John Irving became a household name with his 1978 novel, The World According to Garp. He solidified that success with A Prayer for Owen Meany, The Hotel New Hampshire, The Cider House Rules and many others. He has, for those works, conjured characters of variously ambiguous gender and sexuality, but he’s never published a novel in which sexual outlaws and the glorious sexual and gender differences among people are centrally featured. He’s never published a truly queer story; that is, until now. His 13th novel, In One Person, due out on May 8, is just that.
Readers first meet protagonist Billy Abbott in 1955, when he is a 13-year-old budding writer and sexual being who finds himself almost overwhelmingly attracted to his librarian Miss Frost, an older, transgender woman. When asked by Miss Frost what sort of stories he would most like to read, Billy replies, “Do you know any novels about young people who have dangerous crushes, crushes on the wrong people?”
Billy’s crushes develop, including one that comes with a desire to fuck the star bully of his school wrestling team. Billy and Miss Frost become closer in the following years until Billy graduates from high school.
As he matures, Billy self-identifies as bisexual, rejects monogamy, and has sexual and romantic relationships with men, women and MTF trans people. We find him in LA in the late ’60s; he lives some years immersed in the gay culture of ’70s New York and some years more in gender- and sexually fluid Vienna. He even briefly visits a dying friend at Toronto’s Casey House. He returns in the end to live in his hometown, First Sister, Vermont, the setting for his formative years and early friendship with Miss Frost. Though obviously not without its tragedies, Billy’s is a meaningful, industrious and seemingly satisfying life.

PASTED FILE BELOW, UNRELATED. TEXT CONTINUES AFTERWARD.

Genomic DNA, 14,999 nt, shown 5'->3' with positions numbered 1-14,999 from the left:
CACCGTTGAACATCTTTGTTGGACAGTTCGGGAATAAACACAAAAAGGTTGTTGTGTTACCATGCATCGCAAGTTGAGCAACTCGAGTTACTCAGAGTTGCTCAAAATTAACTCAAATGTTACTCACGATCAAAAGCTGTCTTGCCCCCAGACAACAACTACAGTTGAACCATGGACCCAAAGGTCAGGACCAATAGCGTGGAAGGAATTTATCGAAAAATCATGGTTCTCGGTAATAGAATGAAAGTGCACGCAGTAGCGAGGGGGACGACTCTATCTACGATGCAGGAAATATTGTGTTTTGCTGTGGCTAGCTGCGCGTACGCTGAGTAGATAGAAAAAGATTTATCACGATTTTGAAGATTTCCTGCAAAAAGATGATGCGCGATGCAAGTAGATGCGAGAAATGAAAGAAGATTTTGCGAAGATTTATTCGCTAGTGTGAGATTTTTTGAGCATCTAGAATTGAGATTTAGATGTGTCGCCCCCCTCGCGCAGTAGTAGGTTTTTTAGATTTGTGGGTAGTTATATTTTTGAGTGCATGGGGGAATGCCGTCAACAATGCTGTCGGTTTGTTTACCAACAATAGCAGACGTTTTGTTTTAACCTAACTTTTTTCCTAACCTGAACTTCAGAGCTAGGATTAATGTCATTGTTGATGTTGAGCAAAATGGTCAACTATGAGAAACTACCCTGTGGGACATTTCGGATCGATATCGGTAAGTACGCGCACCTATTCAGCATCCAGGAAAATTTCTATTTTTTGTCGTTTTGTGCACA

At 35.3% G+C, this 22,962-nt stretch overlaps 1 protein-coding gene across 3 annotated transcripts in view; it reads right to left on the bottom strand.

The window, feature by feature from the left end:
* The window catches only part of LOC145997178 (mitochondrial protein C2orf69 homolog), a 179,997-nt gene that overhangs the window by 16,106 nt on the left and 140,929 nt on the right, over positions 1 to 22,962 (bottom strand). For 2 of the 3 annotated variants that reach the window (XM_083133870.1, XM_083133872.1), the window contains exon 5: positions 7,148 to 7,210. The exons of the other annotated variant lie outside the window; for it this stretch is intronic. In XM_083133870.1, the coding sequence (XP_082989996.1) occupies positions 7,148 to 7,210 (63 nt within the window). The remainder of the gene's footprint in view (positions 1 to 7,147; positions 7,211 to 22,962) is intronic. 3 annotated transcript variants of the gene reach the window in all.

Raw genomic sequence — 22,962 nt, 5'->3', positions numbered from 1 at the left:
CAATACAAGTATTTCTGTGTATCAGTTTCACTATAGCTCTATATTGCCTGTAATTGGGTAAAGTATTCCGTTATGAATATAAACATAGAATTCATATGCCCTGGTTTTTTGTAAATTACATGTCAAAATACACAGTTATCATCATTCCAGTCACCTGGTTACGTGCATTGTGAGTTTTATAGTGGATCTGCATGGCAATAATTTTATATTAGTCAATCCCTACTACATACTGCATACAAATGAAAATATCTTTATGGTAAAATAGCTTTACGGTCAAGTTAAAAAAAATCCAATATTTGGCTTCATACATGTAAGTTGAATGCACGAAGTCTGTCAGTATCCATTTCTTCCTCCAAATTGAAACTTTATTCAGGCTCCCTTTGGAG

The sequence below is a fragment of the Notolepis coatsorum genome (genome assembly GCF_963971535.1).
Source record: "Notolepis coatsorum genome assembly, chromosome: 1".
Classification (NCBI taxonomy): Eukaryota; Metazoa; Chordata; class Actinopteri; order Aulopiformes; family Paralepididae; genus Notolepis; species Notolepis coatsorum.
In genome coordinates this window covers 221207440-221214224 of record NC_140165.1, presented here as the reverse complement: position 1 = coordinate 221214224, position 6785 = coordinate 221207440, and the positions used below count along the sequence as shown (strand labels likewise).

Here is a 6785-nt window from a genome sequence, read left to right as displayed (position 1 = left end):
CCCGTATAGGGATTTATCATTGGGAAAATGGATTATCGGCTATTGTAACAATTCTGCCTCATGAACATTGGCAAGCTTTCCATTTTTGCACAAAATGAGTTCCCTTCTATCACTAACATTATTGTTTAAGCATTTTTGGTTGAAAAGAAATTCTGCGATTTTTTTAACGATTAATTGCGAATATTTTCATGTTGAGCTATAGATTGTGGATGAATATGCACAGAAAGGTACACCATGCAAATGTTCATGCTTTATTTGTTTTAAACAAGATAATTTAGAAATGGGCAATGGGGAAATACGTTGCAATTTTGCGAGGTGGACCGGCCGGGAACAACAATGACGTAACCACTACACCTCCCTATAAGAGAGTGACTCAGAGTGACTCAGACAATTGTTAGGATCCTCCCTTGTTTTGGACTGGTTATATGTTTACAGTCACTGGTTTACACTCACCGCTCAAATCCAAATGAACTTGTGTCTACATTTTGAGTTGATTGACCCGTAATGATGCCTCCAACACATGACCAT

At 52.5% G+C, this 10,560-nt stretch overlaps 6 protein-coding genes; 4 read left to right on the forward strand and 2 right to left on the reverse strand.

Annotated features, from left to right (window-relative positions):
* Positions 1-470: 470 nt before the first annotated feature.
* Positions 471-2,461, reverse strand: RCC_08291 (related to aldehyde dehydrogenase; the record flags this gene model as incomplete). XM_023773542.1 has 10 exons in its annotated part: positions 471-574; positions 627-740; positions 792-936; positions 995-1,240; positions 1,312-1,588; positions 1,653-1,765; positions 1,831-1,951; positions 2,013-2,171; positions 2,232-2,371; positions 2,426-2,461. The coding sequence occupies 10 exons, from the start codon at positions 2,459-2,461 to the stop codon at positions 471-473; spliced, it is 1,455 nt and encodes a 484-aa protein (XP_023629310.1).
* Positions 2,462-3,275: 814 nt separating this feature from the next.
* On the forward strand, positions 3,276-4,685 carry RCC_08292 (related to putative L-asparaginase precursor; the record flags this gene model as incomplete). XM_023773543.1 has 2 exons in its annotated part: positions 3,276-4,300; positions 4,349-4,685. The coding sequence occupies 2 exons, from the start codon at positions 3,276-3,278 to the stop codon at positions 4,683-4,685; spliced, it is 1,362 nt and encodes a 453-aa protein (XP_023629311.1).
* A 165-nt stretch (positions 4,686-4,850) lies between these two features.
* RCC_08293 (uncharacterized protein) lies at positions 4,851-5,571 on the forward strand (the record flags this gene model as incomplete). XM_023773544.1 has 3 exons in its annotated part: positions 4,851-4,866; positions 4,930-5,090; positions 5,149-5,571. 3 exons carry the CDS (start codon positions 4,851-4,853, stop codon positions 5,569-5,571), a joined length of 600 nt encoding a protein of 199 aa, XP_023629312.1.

Through his characters, Irving demonstrates a startlingly sophisticated understanding of human sexuality: that it is as diverse as individuality. The descriptions – written in the first person – of Billy’s lusts, fears, hopes, peeves and regrets will likely resonate especially well with gay and bisexual men. It’s also a hot read for anyone interested in the intersections of gender and sexuality. Life is hard in reality and perhaps harder in fiction, yet Irving has a way of presenting the characters of In One Person as complex and nuanced human beings; sometimes victimized but never accepting “victim” as an identity. There is dignity.
“People are so very different and our sexual identities matter, especially when they are hard to earn, especially when we have been made to feel that we are a minority and we have to struggle to assert who we are,” says Irving in a face-to-face interview with Xtra. “Miss Frost, I think, is also right that it’s not for other people to put those labels on us . . . That’s what she means when she says, ‘Don’t put a label on me. Don’t make me a category before you get to know me.’ . . . Both sexuality and gender are mutable.”
In One Person, as a story about sexual differences among people, has real potential to help effect positive change for gay and trans people, especially in the US. This is the novel I selfishly wish Irving had written 25 years ago. He says he’s had the sketch for it in his mind, along with outlines for several other stories, for more than 12 years. But, he adds, one of the factors that pushed In One Person over the threshold from idea to publication is his son, Everett.
“I did not know when I laid out the architecture for this story that I would have a gay son,” Irving says. “When I began writing this book in 2009, I very much knew that my youngest son is gay. I was very proud of him for coming out. While it would be utter bullshit to say I wrote In One Person because I have a gay son, I was very much aware of having him as my ideal reader. He knows it very well: the person I most wanted to read this book is Everett.”
Check out Xtra‘s video interview with Irving, as well as Irving’s reading from In One Person below: